10 Best Block Planes of 2023 – Reviews & Buyer’s Guide
If you are in the market for a new block plane, you might be wondering if there are any new models out and which ones are the best. A block plane (also known as a jack plane) is a simple tool, but all parts must work together to provide an even cut you can use. Poor machining and quality control can result in an unusable tool.
We’ve picked 10 different modern block planers to review for you so you can see the difference between brands, as well as the different available features. We’ve also included a short buyer’s guide, where we look at each part of the block planer to see how it works and what you should keep an eye out for as you shop.
Keep reading while we discuss length, width, angle, setup time, ease of use, and more to help you make an educated purchase of your block plane.
A Quick Comparison of Our Favorites in 2023
|Best Overall||Stanley 12-139 Bailey No.60 Block Plane||
|Best Value||Senkichi Wood Block Plane||
|Premium Choice||WoodRiver Low Angle Block Plane||
|Stanley 12-220 Block Plane||
|GreatNeck C4 Bench-Jack Plane||
These are the ten block planes we are going to review for you.
The 10 Best Block Planes
1. Stanley Bailey No.60 Block Plane – Best Overall
The Stanley 12-139 Bailey No.60 Block Plane is our pick for the best overall block plane. They cast the block and frog as one, which ensures accuracy and durability. The base is precision machines to provide a smooth and accurate planning surface, and the heavier body moves smoother and is easier to control than a lighter weight planer. The adjustable mouth lets you set the perfect blade sharpness for different types of wood. The blade is three millimeters (mm) thick, and the entire unit is 6.5 inches long and 2.125 inches wide.
We really enjoy our Stanley 12-139 and have used it countless times. However, the first one we received was damaged, and we needed to send it back for a replacement. But customer service was very easy to deal with and promptly sent a replacement.
2. Senkichi Wood Block Plane – Best Value
The Senkichi Wood Block Plane is our pick as the best block plane for the money. It’s a Japanese plane made of wood. It’s lightweight and extremely sharp and works as well as many of the other planes on this list. It’s 5.5 inches long and a little over two inches wide.
While we definitely feel that the Senkichi is one of the best planes on this list, especially for the price, there are two big problems with this model. The first is that it’s a little on the small side, so it’s great for doors and other small jobs, but it will struggle with larger surfaces and become uncomfortable to hold. The second problem is that it will require some set up to get it operating properly, and a beginner may not understand the process, so this tool is better suited to an experienced planer.
3. WoodRiver Low Angle Block Plane – Premium Choice
The WoodRiver Low Angle Block Plane is our premium choice as the best low angle block plane. It’s based on a classic design with the bed at a 20-degree angle and the blade set at 25 degrees. The knuckle shaped cap I chrome plated and looks attractive while being easy to hold while working. The high carbon steel blade is extremely sharp and allows you to make very thin shavings while you plane. It’s about 7.8 inches long and 3.4 inches wide, so it’s a perfect size for small and medium-size jobs.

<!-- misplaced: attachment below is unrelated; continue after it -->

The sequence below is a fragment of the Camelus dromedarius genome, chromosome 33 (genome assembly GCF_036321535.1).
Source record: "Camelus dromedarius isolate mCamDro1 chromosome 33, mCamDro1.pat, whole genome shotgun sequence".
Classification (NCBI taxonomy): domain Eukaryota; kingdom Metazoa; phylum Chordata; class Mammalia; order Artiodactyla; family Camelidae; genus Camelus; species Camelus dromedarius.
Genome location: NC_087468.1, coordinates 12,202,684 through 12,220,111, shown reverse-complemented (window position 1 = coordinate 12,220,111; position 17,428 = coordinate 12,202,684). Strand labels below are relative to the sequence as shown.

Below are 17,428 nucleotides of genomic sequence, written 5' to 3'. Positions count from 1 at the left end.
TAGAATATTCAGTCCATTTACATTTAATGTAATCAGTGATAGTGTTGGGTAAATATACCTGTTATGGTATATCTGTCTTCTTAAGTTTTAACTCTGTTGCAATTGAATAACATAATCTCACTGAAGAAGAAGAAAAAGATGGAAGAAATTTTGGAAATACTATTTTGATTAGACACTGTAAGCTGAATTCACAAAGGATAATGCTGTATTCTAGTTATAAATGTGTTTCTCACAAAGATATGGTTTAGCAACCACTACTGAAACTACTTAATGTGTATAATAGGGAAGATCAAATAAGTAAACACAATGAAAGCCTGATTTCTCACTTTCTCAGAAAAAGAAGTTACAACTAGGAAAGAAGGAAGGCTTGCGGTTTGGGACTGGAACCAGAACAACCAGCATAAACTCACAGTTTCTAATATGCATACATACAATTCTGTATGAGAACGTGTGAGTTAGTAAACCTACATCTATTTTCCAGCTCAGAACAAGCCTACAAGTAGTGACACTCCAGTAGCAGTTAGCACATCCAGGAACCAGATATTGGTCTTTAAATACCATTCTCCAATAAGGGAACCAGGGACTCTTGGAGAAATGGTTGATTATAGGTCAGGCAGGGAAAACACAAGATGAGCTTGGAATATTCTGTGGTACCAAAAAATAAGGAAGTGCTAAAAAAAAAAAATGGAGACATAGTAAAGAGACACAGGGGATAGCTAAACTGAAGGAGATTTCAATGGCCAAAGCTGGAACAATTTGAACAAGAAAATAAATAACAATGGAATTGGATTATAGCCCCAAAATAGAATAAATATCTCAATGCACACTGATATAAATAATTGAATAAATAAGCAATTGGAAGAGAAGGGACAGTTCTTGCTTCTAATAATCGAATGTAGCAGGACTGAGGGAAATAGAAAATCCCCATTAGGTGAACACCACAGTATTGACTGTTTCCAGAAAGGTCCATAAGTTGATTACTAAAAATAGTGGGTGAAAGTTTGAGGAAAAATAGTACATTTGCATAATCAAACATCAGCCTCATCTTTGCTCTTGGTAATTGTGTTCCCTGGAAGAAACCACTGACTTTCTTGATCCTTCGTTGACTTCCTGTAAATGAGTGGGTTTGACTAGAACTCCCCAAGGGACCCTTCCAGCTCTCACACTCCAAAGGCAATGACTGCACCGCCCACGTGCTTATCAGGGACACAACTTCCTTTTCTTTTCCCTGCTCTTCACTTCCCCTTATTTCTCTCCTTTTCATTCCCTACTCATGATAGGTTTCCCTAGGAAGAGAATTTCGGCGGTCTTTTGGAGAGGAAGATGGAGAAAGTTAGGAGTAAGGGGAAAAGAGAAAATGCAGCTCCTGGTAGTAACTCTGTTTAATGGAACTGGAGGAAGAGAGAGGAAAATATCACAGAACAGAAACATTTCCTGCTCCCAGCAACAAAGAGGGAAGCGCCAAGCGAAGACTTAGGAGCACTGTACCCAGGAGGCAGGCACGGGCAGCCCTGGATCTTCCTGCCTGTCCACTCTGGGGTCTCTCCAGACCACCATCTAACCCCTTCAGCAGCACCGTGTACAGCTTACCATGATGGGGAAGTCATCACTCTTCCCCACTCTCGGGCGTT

The biggest problem with the WoodRiver is that there are no instructions included with the tool, so if you are new to working with planes, you may need to find instructions online. Another problem we had with this model was that the high carbon steel blade, while sharp at first, would dull quickly and require frequent sharpening.
4. Stanley 12-220 Block Plane
The Stanley 12-220 Block Plane is an inexpensive plane brought to you buy a company well known for building reliable tools. This general-purpose planer features a cast iron base with precision-machined sides and bottom. The depth of cut, as well as the alignment of the cutter, is fully adjustable, and an epoxy coating helps protect it from rust and other types of corrosion.
The downside to the Stanley 12-220 is that there are no instructions, so if you don’t have experience planning or setting up a plane, you will need to search online for help. The tension device as also hard to work with and can become frustrating, and the base may need some additional sanding to get a flat surface.
5. GreatNeck C4 Bench-Jack Plane
The GreatNeck C4 Bench-Jack Plane features a cast iron body that is machined and polished to create an attractive tool that works well. The iron is hardened and tempered for strength and durability, and two wooden handles give you precise control while you use it. The two-inch blade is fully adjustable and allows you to set the depth as well as the angle.
The downside to the GreatNeck is the chip-breaker. Ours came bent and was hardly usable before we did some work with a belt sander. This part is cheap and poorly made, its chrome plating is almost laughable, and our belt sander removed most of it. The bottom was also not quite flat and required some work with our belt sander as well. Finally, the rear handle was loose despite the screws being tight, and we need to glue it to keep it stable.
6. Sheffield 58452 3 Inch Block Plane
The Sheffield 58452 3 Inch Block Plane is a small but handy planer that features a die-cast body that uses hardened and tempered steel. Its contoured body is easy to grip and comfortable to hold. The two-piece design adds strength to the tool, and large thumbscrews make adjustments easy to complete. It’s only three inches long and can fit in any toolbox.
The downside to the Sheffield is its extremely small one-inch cutter. It’s better suited as an accessory for small jobs when you have larger planers for regular work. There is also a lot of set up required, and we needed to use several pieces of sandpaper to get the bottom flat enough to use. The blade is another problem area, and ours wouldn’t stay square no matter what method we tried. It would always move out of place.
7. Caliastro Low Angle Block Plane
The Caliastro Low Angle Block Plane features a fully adjustable mouth, and you can set it to make fine cuts for detailed work or coarse cuts for quickly flattening a rough or curved board. The hardened, tempered blade stays sharp longer, and an extra replacement blade comes with it. It’s forged as a single piece of iron and is a little over six inches long and almost two inches wide.